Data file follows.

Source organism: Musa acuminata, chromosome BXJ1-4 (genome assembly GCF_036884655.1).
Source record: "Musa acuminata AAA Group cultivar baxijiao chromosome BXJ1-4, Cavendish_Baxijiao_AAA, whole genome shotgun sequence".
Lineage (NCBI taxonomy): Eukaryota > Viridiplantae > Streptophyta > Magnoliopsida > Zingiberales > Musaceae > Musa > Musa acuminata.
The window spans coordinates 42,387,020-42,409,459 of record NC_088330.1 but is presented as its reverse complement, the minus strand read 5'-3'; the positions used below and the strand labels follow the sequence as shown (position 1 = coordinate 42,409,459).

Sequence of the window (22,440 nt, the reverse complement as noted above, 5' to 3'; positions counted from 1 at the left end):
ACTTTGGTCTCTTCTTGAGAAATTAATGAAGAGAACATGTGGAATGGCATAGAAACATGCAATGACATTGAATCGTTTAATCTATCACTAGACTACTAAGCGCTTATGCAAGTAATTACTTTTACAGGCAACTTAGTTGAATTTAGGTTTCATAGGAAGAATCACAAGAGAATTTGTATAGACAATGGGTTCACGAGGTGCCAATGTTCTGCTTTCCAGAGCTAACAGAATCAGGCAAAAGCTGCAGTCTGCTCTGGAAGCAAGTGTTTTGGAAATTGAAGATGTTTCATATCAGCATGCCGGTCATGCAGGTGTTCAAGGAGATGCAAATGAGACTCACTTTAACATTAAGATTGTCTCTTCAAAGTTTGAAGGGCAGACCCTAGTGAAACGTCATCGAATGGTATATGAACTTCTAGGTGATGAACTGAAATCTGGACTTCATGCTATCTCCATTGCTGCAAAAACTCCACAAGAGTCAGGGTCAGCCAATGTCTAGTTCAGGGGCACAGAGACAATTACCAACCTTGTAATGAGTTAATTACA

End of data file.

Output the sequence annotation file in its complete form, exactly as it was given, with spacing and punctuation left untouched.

Source organism: Musa acuminata, chromosome BXJ1-4 (genome assembly GCF_036884655.1).
Source record: "Musa acuminata AAA Group cultivar baxijiao chromosome BXJ1-4, Cavendish_Baxijiao_AAA, whole genome shotgun sequence".
Lineage (NCBI taxonomy): Eukaryota > Viridiplantae > Streptophyta > Magnoliopsida > Zingiberales > Musaceae > Musa > Musa acuminata.
The window spans coordinates 42,387,020-42,409,459 of record NC_088330.1 but is presented as its reverse complement, the minus strand read 5'-3'; the positions used below and the strand labels follow the sequence as shown (position 1 = coordinate 42,409,459).

Sequence of the window (22,440 nt, the reverse complement as noted above, 5' to 3'; positions counted from 1 at the left end):
ACTTTGGTCTCTTCTTGAGAAATTAATGAAGAGAACATGTGGAATGGCATAGAAACATGCAATGACATTGAATCGTTTAATCTATCACTAGACTACTAAGCGCTTATGCAAGTAATTACTTTTACAGGCAACTTAGTTGAATTTAGGTTTCATAGGAAGAATCACAAGAGAATTTGTATAGACAATGGGTTCACGAGGTGCCAATGTTCTGCTTTCCAGAGCTAACAGAATCAGGCAAAAGCTGCAGTCTGCTCTGGAAGCAAGTGTTTTGGAAATTGAAGATGTTTCATATCAGCATGCCGGTCATGCAGGTGTTCAAGGAGATGCAAATGAGACTCACTTTAACATTAAGATTGTCTCTTCAAAGTTTGAAGGGCAGACCCTAGTGAAACGTCATCGAATGGTATATGAACTTCTAGGTGATGAACTGAAATCTGGACTTCATGCTATCTCCATTGCTGCAAAAACTCCACAAGAGTCAGGGTCAGCCAATGTCTAGTTCAGGGGCACAGAGACAATTACCAACCTTGTAATGAGTTAATTACA